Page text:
The Committee noted that advice received from the County Council and Police and Crime Commissioner for Hertfordshire was that they were unlikely to increase Council Tax levels in 2015/2016. NHDC was considering whether to increase Council Tax levels in 2015/2016 by 1.9%. A 1.9% increase in Council Tax for the District Council would increase the overall level of Council Tax by around £3.88 for Band D. This would result in an increase of Council Tax Reduction of around £18,400, which was well within the expected underspend of the budget, currently estimated at around £187,000 if the Council approved the recommendation from Cabinet to reduce the percentage payment reduction for working age claimants where there was nobody in the household with a disability from 33.13% to 25%.

For the purposes of calculating the Tax Base, therefore, the same Council Tax levels had been assumed for 2015/2016 as for 2014/2015, as a 1.9% increase by the District Council had a minimal effect on overall Council Tax Reduction Scheme spending.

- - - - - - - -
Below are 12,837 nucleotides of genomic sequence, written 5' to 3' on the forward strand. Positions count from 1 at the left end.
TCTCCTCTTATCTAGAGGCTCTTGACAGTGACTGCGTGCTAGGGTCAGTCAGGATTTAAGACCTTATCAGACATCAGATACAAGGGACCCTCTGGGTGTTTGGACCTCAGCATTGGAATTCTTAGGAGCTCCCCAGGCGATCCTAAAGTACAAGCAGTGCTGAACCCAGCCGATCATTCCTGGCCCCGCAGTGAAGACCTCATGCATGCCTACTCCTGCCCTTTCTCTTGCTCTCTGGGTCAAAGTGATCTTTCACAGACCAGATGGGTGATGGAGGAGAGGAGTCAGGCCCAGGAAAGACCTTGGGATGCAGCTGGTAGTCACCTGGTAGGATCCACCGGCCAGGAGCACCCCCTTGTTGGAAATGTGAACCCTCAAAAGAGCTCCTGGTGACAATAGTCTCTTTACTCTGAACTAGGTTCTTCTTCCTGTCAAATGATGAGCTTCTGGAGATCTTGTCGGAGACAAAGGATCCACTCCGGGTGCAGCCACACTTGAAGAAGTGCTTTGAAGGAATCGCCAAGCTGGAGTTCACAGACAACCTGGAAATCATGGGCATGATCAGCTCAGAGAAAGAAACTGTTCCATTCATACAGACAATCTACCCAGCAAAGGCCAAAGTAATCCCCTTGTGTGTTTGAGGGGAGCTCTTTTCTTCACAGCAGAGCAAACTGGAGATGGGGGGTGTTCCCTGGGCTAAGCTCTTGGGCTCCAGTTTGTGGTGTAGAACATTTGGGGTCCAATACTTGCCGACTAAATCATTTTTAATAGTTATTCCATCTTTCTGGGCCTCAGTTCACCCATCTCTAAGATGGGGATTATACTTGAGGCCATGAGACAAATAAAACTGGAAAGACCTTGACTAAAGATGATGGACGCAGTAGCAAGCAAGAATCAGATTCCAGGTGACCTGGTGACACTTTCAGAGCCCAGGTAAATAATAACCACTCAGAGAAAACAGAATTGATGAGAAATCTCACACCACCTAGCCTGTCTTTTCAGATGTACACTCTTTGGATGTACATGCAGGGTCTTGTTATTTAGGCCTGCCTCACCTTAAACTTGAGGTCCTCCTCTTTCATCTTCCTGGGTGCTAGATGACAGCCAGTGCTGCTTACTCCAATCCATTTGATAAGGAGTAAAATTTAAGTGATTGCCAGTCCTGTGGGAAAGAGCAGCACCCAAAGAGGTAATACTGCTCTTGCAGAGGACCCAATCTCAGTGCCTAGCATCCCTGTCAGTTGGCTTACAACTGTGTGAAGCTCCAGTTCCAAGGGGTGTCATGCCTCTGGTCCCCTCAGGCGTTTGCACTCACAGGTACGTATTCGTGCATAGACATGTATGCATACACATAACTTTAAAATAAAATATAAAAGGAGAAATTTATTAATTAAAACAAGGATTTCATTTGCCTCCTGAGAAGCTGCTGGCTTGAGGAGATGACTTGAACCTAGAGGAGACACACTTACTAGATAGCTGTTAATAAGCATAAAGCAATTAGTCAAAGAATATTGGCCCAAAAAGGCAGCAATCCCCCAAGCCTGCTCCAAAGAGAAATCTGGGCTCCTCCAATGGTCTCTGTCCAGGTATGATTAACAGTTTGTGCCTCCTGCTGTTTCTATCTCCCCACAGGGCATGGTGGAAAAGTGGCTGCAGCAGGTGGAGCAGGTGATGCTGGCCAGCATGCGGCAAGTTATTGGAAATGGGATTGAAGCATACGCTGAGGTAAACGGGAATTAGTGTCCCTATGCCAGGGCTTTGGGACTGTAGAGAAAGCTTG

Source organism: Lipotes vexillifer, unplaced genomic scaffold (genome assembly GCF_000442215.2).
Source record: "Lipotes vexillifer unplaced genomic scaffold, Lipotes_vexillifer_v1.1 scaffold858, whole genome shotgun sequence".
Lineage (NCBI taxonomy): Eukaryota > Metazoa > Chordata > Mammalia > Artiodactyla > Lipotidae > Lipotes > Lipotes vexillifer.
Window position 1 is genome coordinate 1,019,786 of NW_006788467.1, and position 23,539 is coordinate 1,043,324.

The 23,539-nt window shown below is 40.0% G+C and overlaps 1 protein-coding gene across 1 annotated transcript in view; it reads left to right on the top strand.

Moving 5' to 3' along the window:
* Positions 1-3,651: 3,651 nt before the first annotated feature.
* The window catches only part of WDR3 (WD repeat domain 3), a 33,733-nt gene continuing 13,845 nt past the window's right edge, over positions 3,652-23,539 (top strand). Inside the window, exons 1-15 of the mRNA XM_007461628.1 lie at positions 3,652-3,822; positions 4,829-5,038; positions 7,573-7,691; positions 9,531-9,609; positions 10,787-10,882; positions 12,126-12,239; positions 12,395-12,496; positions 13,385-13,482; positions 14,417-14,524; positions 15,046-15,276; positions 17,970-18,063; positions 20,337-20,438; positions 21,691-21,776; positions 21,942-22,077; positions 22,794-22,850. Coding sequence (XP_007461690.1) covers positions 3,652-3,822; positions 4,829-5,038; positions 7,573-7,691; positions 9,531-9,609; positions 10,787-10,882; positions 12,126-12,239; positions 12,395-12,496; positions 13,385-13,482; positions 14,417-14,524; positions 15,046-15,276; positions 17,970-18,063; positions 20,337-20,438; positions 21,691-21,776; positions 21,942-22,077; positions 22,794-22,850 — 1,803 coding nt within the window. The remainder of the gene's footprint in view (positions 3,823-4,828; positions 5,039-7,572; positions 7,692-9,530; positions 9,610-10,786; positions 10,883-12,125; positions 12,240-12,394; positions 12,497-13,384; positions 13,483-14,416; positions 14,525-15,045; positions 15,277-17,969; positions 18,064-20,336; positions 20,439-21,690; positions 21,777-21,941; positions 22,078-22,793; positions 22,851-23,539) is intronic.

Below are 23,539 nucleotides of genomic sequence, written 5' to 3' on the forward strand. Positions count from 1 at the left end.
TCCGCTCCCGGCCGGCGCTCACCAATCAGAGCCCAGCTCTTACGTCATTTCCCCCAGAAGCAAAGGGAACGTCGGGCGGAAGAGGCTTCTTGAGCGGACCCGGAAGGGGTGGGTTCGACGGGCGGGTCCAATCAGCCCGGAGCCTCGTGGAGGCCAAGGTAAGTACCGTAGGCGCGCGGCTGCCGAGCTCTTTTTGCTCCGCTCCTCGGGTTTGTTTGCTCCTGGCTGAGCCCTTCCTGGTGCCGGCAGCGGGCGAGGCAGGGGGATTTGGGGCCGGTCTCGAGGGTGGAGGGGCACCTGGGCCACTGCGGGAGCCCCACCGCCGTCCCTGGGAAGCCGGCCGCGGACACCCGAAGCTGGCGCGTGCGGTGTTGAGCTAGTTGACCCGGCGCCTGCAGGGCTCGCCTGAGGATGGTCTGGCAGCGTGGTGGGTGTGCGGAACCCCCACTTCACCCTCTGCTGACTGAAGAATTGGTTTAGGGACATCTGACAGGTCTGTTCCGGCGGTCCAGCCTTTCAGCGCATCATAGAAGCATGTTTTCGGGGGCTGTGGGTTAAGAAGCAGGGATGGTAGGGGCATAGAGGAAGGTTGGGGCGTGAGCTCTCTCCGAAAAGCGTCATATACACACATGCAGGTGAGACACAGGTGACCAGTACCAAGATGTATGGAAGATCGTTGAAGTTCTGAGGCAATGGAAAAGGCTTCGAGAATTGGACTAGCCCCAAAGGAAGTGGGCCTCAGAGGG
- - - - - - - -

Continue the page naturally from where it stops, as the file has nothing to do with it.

In respect of Council Tax Exemptions and Discounts, the Committee was reminded that, at its meeting held on 13 December 2012, the Council had opted to apply a zero Discount to empty properties undergoing structural repairs and a zero Discount after twenty-eight days to other properties, which were empty and substantially unfurnished from 1 April 2013. These properties were previously exempt from Council Tax and consequently because they would now be liable for Council Tax, this had increased the Council Tax Base. These changes to Discounts and Exemptions were now fully embedded in the Council Tax Base calculation.